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Carson on Survivor: Episode 9 Recap

Just how much power is Carson wielding now?

Robert Voets - CBS

Survivor this week turned 648 episodes old, and nine of those episodes have included current Georgia Tech aerospaace engineering student, Carson Garrett. The (then) 20 year old has been slowly but surely gaining steam in the game in the currently airing season. Five episodes remain, so we’ll see how far he can make it. Let’s dig in!


Last week, Carson took part in the Soka blindside of Brandon by voting along with the Ratu members to put on that they weren’t aware of Danny’s idol, protecting his working relationships with Ratu. Critically, he avoided making any enemies and strengthened his stance with the remaining Sokas (Frannie, Danny, Heidi).

The Brandon vote brought the game to nine players left, all evenly divided between the original tribes of Ratu, Tika, and Soka. Even though Carson was part of Ratu for the final part of the tribe stage of the game, he still functions as a Tika member in the merged Va Va tribe.

After an off day, which included Heidi finding the rehidden idol after Danny used his, Carson woke up on day 17 still very exhausted from his previous bout with a stomach bug.

“This morning, I woke up more tired than when I went to bed last night. The last couple of days in terms of how I’m feeling have been a rollercoaster. But at least I don’t feel like I’m gonna throw up all the time.”

For a 20-year old, still physically developing guy, I actually can imagine how exhausting this can be. Not eating when your body is not done fully forming, even if one’s height is at its peak, can be a very painful experience. I haven’t reached the point of starvation like he has here, but not eating is really impactful at this age.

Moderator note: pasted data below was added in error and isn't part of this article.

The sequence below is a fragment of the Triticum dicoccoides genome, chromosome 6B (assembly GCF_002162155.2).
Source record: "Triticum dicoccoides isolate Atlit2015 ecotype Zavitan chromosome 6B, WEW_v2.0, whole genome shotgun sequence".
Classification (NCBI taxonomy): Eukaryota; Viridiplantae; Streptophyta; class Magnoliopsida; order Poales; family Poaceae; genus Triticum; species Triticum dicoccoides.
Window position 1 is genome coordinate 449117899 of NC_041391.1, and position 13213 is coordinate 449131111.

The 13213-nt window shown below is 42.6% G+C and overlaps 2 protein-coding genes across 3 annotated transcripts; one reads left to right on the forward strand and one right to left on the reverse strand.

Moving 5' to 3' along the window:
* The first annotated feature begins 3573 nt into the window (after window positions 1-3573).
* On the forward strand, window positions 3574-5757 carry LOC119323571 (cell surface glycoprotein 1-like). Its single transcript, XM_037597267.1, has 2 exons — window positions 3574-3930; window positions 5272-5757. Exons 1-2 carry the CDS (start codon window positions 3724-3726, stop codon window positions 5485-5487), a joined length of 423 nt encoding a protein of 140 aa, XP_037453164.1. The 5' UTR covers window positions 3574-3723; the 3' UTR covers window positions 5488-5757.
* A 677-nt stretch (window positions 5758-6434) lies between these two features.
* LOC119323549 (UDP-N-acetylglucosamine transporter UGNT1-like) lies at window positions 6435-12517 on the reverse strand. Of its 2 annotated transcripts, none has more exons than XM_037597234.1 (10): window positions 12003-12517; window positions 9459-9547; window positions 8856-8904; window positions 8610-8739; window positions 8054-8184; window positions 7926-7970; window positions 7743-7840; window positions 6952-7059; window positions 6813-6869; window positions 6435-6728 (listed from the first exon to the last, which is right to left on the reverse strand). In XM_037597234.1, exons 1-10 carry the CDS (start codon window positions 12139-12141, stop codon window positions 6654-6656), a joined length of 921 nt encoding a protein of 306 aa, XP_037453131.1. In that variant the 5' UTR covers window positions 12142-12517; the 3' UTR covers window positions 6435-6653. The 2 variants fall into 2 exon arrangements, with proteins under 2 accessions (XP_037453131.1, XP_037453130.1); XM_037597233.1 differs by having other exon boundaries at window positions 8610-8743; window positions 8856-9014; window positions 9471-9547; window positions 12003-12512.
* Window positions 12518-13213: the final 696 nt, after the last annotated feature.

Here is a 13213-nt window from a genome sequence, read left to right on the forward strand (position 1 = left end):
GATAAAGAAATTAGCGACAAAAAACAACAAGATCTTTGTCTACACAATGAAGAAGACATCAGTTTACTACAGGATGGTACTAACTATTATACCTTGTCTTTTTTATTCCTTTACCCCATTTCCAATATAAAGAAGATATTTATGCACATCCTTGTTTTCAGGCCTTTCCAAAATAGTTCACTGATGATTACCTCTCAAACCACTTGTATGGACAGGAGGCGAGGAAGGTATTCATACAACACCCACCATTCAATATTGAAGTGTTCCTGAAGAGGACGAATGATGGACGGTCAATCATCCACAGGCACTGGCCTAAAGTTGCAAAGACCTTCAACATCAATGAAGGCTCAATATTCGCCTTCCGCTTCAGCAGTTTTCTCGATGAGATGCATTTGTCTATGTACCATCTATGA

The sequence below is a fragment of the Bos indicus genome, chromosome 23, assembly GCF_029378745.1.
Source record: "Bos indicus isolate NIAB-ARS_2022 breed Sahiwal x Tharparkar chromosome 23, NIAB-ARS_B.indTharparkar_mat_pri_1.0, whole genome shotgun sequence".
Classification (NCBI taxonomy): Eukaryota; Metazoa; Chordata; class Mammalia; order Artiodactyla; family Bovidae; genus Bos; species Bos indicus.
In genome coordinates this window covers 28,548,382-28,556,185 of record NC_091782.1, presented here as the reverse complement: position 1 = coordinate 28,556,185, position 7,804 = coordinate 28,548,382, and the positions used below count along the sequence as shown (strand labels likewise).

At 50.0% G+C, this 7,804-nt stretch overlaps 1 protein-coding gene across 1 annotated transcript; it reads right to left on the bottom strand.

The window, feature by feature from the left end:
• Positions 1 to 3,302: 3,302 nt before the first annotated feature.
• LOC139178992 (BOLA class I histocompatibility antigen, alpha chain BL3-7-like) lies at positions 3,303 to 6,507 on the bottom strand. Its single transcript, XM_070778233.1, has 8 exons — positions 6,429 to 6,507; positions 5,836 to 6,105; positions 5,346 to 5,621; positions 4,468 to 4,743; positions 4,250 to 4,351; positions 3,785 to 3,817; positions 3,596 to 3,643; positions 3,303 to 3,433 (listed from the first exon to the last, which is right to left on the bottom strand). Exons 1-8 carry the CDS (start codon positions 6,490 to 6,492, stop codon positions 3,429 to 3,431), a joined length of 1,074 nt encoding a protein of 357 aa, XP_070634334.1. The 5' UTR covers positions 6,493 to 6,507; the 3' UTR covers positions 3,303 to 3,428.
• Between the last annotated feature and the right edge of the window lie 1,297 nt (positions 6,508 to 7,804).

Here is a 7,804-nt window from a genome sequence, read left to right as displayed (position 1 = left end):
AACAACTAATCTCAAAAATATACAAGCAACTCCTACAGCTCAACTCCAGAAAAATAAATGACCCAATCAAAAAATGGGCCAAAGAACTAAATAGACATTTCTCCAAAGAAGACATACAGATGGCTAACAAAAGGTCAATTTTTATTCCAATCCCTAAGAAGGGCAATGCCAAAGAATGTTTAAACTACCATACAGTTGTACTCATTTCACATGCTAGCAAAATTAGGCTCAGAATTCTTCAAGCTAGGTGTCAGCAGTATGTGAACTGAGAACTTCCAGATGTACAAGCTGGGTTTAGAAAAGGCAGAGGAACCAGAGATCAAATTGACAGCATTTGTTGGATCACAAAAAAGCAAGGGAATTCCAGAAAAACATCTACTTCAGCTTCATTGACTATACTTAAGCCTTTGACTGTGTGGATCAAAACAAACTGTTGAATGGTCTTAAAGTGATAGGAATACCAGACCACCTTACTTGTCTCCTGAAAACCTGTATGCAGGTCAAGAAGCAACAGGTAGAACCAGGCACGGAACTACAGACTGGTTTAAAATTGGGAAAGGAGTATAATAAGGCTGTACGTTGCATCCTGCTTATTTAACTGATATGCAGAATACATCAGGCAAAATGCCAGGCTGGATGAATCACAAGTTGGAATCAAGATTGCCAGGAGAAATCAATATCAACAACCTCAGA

“We are really hungry. I know for myself I haven’t eaten in literally, days. I have nothing in my body,” said Carson.

In this modern version of Survivor, the show doesn’t just give the players food like they did in the past. You have to earn everything, even food as they pretty much scavenge for what they eat in the front half of the game.

“We kinda just find unripe papaya, cook it, an char it. It’s pretty gross, and we don’t have that many coconuts,” said Carson in a confessional. “So we’re really, literally, starving. But, I signed up for this. I knew I was going to be miserable. It is what it is. It’s Survivor.”

Tree mail brought Va Va news that their next challenge would include a negotiation for rice. If enough players opted out of the immunity challenge, the tribe would receive a full bag of rice. At this news, Carson immediately offered up to sit out at camp, but couldn’t pull in others to back out.

Once they arrived at the challenge (“Ballin a Jack”), the rain was in a severe downpour, and the challenge itself was an endurance challenge. Lauren and Carson immediately offered to sit out when negotiations with Probst began to see if they would receive rice. Considering how weak Carson looked when he arrived at the challenge, foregoing immunity for the chance to eat made lots of sense.

The rain and cold that came with it certainly added a heavy psychological effect to the decision making in the moment, as both Heidi and Kane backed out of the challenge as well.

(A quick aside, Jeff Probst on his podcast this week mentioned that in figuring out when the rice negotiation would happen during the show, they consulted with the show’s doctors to land on an optimal day to strike the balance of players of course feeling the effects of being hungry, but not suffering any long-term effects.)